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Firms’ call to save ‘unique landscape’ of Highland Perthshire 

Credit:  By Kirsty Topping | The Courier | 5 August 2014 | www.thecourier.co.uk ~~

Highland Perthshire’s “fragile” economy could be ripped apart if a proposed windfarm gets the go-ahead, the Scottish Government has been warned.

Tourism businesses in Rannoch are fighting plans by Talladh a Bheithe Wind Farm Ltd, which wants to build 24 wind turbines, each 125 metres tall, together with wide access tracks, buildings and infrastructure, on moorland between Loch Rannoch and Loch Ericht.

MSP Murdo Fraser has urged his colleagues to reject the plans, saying it would set a precedent that could harm other beauty spots across the country.

The battle against the bid is also being supported by the Perth-based Mountaineering Council for Scotland, which calls the area “one of Scotland’s remaining areas of wild land”.

Mr Fraser said: “Rannoch Moor is one of Scotland’s most unique landscapes and any attempt to build massive windfarms on it should be stopped.

“Scottish Natural Heritage has produced a ‘Wild Land Map’, which the Scottish Government has told us will indicate those areas of Scotland which are unsuitable for wind turbines.

“This planning application gives the SNP Government a real opportunity to show that they are serious about protecting wild land.

“However, if successful, this application will fatally undermine the Wild Land Map and endanger other beauty spots across Scotland.”

Local businesses fear that if the landscape is blighted by the turbines, the thousands of visitors who flock to the region to enjoy the views will be put off.

Rose La Terriere, of Dunalastair Estate Holiday Cottages, said: “Visitors come from Scotland and overseas for the tranquillity and unspoilt landscape of this glen of Rannoch.

“We are like an island or oasis, but surrounded by hills rather than water.

“The proposed windfarm will be seen from the slopes of Schiehallion and from very many others of our hills and from the south side road of Loch Rannoch and many popular paths.

“I sincerely believe that the unique offering of our tourism business and others in the glen will be destroyed by this development. Given that farming is fading in glens like ours, any loss of tourists would destroy the community.”

Louise Hardwick, who runs Liarn Farm Holiday Cottages, is also fearful about what the windfarm would mean. She said: “I can see no reason for visitors to travel to such a remote area simply to see a windfarm from every viewpoint around the loch, including Ben Alder, Schiehallion and other Munros.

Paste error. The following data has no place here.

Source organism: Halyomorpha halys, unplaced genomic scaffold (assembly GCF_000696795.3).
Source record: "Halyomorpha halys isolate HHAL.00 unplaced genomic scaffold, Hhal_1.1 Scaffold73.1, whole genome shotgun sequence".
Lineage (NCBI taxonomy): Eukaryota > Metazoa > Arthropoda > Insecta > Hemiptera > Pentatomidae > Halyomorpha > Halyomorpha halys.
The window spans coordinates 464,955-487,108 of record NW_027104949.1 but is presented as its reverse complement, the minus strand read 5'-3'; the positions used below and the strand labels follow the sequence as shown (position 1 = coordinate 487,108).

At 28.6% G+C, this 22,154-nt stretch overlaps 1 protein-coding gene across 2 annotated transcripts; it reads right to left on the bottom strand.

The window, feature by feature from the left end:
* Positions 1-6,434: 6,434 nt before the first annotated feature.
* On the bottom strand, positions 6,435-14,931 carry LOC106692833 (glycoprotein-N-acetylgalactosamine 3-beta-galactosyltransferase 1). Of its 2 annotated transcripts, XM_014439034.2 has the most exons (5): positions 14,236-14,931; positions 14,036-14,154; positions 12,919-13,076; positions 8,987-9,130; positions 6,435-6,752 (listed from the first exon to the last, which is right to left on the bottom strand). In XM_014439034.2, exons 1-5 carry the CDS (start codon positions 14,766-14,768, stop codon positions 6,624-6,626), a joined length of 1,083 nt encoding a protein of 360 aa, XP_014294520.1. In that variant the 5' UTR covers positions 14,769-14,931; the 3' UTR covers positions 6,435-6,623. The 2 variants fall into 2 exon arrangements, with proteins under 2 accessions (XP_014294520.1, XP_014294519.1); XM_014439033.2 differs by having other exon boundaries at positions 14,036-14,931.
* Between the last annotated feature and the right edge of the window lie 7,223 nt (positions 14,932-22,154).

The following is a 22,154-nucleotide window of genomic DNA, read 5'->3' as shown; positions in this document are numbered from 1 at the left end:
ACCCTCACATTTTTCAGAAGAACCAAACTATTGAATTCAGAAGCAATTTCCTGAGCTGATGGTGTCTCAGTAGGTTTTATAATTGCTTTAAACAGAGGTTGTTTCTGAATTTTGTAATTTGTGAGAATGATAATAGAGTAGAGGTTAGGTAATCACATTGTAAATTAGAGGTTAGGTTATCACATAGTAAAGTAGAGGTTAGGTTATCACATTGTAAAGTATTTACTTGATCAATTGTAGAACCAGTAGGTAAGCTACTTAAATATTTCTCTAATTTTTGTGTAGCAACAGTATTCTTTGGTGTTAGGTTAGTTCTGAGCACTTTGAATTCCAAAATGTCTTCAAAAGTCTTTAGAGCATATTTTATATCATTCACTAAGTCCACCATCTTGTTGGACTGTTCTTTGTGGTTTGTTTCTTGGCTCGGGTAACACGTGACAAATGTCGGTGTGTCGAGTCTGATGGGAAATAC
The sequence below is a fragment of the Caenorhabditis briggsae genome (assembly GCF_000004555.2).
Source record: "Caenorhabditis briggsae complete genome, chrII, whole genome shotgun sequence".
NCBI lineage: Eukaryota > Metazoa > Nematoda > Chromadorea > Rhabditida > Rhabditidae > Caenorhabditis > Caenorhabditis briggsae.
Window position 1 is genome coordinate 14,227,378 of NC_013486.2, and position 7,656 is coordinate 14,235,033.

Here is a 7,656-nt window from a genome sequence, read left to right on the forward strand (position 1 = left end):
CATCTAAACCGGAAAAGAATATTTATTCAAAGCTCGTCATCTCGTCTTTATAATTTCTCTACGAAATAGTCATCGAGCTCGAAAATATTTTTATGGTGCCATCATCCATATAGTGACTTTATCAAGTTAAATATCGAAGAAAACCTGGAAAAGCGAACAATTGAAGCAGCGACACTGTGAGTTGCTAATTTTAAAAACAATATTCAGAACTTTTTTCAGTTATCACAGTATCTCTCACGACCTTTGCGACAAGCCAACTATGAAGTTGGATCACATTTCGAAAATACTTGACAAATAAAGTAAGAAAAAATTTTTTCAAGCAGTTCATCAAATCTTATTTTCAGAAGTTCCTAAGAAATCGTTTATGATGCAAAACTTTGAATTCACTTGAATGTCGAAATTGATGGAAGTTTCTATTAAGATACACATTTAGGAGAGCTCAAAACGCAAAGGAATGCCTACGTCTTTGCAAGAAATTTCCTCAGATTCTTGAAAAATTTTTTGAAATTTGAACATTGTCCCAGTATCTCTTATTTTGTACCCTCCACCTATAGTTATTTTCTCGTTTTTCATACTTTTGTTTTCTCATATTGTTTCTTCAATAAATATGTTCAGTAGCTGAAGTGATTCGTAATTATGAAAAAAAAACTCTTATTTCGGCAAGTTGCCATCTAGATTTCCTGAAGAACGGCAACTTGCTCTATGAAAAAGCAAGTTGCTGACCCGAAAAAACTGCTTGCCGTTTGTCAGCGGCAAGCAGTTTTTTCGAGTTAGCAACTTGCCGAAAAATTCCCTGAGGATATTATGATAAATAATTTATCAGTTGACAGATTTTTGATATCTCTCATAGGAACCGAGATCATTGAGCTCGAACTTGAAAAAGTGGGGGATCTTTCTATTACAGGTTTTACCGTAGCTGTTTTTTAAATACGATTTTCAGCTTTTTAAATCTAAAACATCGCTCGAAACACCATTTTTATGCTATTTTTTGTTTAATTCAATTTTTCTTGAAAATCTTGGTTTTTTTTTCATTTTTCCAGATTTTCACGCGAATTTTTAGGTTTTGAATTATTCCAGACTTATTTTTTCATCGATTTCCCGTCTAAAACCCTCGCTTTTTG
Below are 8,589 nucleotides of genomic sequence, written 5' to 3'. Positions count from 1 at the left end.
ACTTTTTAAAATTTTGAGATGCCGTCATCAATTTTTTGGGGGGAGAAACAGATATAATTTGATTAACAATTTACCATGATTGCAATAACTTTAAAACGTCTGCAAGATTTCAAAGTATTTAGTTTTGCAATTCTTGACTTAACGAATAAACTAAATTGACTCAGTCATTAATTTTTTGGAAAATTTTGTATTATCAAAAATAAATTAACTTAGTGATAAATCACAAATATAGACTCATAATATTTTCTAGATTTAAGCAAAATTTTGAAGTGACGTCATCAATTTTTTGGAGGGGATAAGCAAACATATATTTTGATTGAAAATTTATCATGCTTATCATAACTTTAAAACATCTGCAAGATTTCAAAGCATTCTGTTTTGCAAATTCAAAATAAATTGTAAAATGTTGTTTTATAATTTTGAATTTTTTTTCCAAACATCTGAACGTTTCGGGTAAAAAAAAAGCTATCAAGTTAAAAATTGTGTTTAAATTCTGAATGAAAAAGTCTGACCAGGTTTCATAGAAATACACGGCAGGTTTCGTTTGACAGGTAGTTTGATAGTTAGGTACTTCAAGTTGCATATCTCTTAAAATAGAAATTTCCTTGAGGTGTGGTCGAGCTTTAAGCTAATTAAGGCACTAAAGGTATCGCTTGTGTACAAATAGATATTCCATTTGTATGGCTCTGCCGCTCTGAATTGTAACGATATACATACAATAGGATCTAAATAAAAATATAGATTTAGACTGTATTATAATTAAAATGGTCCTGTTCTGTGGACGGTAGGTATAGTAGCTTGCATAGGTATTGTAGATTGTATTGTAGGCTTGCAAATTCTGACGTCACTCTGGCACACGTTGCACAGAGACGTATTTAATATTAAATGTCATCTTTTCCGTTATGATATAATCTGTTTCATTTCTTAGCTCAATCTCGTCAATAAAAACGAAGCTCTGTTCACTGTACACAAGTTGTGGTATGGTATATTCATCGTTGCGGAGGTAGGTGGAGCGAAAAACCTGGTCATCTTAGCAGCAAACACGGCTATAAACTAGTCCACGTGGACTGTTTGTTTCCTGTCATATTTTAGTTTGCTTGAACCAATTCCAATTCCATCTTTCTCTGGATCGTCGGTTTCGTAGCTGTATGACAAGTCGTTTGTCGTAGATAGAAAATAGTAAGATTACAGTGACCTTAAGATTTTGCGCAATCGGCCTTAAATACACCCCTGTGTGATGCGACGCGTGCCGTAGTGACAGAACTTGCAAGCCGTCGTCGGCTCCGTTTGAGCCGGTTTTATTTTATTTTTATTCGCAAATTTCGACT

“This is a special area of scenic beauty which attracts visitors from around the globe; they, in turn, maintain the tourism employment and economy of the area.”

David Gibson, Mountaineering Council for Scotland chief officer, urged the Scottish Government to refuse planning consent.

He said: “The wild lands of areas like Rannoch are exactly what make Scotland so special for visitors, whether they want to walk, climb, cycle or simply relax.

“To squander this superb national asset would damage our country’s reputation as a destination and the fragile local economy by driving visitors elsewhere.”

A spokeswoman for Talladh-a-Bheithe Wind Farm Ltd, said the project would not affect tourism.

“Having worked closely with the community throughout the development of our proposals, we are pleased with the positive response we have received from local residents to date,” she said.

“Assessments have found that our plans will have no impact upon visitor numbers to the area and are instead set to bring a number of benefits, including a positive contribution to the regional and local 

“I would encourage local residents to visit the project website – www.tab-windfarm.org – to review the professional assessments, access accurate information and read about the benefits that the plans will bring to the area.”

Source:  By Kirsty Topping | The Courier | 5 August 2014 | www.thecourier.co.uk

This article is the work of the source indicated. Any opinions expressed in it are not necessarily those of National Wind Watch.

The copyright of this article resides with the author or publisher indicated. As part of its noncommercial educational effort to present the environmental, social, scientific, and economic issues of large-scale wind power development to a global audience seeking such information, National Wind Watch endeavors to observe “fair use” as provided for in section 107 of U.S. Copyright Law and similar “fair dealing” provisions of the copyright laws of other nations. Send requests to excerpt, general inquiries, and comments via e-mail.

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